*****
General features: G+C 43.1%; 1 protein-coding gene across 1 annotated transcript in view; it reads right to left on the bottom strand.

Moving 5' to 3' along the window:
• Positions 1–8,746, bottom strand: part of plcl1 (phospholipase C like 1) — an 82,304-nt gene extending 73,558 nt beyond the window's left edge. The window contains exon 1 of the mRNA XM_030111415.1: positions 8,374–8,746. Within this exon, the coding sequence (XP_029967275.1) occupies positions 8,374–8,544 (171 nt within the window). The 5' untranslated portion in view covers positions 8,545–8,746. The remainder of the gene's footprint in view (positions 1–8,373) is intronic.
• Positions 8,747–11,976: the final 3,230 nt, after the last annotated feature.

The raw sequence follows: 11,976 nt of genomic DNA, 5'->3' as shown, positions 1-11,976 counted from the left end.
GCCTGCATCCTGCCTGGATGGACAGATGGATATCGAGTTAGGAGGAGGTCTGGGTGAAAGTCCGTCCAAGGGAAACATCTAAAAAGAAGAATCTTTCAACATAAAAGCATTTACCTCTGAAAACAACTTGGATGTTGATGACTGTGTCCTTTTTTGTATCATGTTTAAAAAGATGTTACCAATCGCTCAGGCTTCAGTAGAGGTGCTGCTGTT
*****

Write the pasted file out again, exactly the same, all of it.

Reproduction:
General features: G+C 43.1%; 1 protein-coding gene across 1 annotated transcript in view; it reads right to left on the bottom strand.

Moving 5' to 3' along the window:
• Positions 1–8,746, bottom strand: part of plcl1 (phospholipase C like 1) — an 82,304-nt gene extending 73,558 nt beyond the window's left edge. The window contains exon 1 of the mRNA XM_030111415.1: positions 8,374–8,746. Within this exon, the coding sequence (XP_029967275.1) occupies positions 8,374–8,544 (171 nt within the window). The 5' untranslated portion in view covers positions 8,545–8,746. The remainder of the gene's footprint in view (positions 1–8,373) is intronic.
• Positions 8,747–11,976: the final 3,230 nt, after the last annotated feature.

The raw sequence follows: 11,976 nt of genomic DNA, 5'->3' as shown, positions 1-11,976 counted from the left end.
GCCTGCATCCTGCCTGGATGGACAGATGGATATCGAGTTAGGAGGAGGTCTGGGTGAAAGTCCGTCCAAGGGAAACATCTAAAAAGAAGAATCTTTCAACATAAAAGCATTTACCTCTGAAAACAACTTGGATGTTGATGACTGTGTCCTTTTTTGTATCATGTTTAAAAAGATGTTACCAATCGCTCAGGCTTCAGTAGAGGTGCTGCTGTT